Aneurysms of the ascending aorta and transverse arch: surgical experience in 80 patients.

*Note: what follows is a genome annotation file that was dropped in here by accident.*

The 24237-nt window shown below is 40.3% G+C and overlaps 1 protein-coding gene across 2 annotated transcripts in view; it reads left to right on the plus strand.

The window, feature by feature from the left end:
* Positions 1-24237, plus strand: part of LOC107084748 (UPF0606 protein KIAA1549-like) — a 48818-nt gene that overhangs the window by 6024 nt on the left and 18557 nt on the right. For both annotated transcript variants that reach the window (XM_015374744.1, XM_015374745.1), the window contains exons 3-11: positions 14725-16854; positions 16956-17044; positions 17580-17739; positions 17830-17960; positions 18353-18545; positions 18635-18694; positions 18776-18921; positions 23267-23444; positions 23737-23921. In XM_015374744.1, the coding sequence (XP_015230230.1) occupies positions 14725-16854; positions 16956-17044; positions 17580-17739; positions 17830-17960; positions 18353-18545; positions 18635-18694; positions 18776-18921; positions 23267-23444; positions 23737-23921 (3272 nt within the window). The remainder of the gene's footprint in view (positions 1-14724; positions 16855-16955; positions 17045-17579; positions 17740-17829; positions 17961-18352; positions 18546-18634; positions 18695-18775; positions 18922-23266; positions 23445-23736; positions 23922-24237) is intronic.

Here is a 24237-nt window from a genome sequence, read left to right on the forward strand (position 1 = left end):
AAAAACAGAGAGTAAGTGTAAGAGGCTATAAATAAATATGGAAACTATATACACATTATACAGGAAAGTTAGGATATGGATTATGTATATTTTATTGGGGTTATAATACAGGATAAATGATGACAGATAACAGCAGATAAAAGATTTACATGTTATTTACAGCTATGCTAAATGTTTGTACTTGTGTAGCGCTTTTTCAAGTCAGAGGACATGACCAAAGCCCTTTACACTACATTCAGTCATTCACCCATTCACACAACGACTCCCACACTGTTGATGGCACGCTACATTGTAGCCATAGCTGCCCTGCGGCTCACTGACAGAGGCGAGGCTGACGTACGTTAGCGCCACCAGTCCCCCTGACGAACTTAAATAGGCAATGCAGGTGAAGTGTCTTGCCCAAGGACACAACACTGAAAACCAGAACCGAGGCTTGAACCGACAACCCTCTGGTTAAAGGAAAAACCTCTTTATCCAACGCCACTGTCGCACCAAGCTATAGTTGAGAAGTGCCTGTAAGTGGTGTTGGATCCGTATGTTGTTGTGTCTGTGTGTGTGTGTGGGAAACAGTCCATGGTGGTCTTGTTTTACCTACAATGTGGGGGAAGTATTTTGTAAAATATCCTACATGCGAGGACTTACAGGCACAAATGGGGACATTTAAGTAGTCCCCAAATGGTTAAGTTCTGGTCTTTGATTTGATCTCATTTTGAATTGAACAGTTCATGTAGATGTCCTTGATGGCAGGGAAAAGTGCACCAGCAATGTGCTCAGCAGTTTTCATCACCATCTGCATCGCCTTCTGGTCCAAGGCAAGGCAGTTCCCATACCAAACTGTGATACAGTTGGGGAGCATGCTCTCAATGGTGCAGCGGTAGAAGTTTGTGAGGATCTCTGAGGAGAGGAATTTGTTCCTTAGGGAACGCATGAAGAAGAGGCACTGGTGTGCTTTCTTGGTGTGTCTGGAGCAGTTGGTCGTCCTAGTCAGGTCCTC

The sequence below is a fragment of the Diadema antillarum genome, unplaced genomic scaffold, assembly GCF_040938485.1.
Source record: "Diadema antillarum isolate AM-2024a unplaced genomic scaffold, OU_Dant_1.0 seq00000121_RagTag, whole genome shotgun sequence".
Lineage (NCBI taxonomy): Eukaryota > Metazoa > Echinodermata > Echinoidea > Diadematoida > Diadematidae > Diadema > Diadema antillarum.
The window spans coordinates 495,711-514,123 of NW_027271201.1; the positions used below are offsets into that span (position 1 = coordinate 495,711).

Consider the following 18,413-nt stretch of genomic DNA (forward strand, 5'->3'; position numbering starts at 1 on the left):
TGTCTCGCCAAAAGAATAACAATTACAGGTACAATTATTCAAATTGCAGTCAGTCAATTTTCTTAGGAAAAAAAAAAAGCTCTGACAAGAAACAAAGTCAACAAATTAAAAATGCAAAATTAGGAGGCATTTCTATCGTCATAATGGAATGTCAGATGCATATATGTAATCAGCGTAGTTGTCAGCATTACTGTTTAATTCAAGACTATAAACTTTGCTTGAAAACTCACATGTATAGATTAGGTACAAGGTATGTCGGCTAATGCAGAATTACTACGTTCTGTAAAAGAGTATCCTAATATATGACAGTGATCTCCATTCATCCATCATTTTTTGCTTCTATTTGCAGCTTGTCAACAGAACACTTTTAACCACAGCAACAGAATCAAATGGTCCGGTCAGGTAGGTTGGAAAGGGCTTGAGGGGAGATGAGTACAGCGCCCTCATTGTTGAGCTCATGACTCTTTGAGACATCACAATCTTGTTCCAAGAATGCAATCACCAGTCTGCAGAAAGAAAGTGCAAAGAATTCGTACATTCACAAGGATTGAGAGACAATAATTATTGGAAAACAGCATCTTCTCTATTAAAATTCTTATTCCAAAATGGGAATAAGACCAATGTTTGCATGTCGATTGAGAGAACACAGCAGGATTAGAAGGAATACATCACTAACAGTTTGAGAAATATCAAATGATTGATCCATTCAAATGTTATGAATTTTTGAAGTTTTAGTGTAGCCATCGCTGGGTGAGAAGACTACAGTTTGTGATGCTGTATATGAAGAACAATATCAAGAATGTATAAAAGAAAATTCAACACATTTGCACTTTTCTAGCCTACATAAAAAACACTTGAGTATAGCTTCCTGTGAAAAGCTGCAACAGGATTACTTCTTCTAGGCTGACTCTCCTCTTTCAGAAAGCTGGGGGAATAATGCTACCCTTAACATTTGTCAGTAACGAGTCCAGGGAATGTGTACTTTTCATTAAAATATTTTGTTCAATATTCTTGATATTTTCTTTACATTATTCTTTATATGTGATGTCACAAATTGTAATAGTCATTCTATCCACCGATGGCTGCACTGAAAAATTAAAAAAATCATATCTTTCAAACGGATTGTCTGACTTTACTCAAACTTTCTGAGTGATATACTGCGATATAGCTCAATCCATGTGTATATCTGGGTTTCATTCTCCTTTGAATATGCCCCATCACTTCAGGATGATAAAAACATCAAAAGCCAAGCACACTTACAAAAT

Aneurysms of the ascending aorta and transverse arch constitute formidable surgical challenges. To assess the impact of surgical techniques on operative morbidity and mortality and late results, we reviewed 80 consecutive patients operated from 1976 through 1980. Average age was 52 years and 81% were male. The operative mortality was 17.5% (14 deaths). In patients with aneurysm of the ascending aorta, operative deaths were due to cardiac factors (three patients), neurologic factors (three patients), cardiac factors (two patients), and exsanguination (one patient) accounted for the six operative deaths in patients with transverse arch aneurysms. Two late neurologic deaths occurred in this group. The following conclusions were reached when the surgical techniques were reviewed: Annuloaortic ectasia is best treated by insertion of a conduit with reimplantation of coronary ostia. Dissections are optimally managed by Dacron graft insertion in the ascending aorta and valve replacement. Aortic valve resuspension was done in six patients, with three undergoing subsequent aortic valve replacement for insufficiency. Aneurysms of the transverse arch treated with profound hypothermia and circulatory arrest were associated with fewer neurologic complications, and the operations were more expeditiously completed. Eleven of 80 patients (14%) had or subsequently needed additional surgical procedures on the aortic valve (insufficiency) or the distal aorta.
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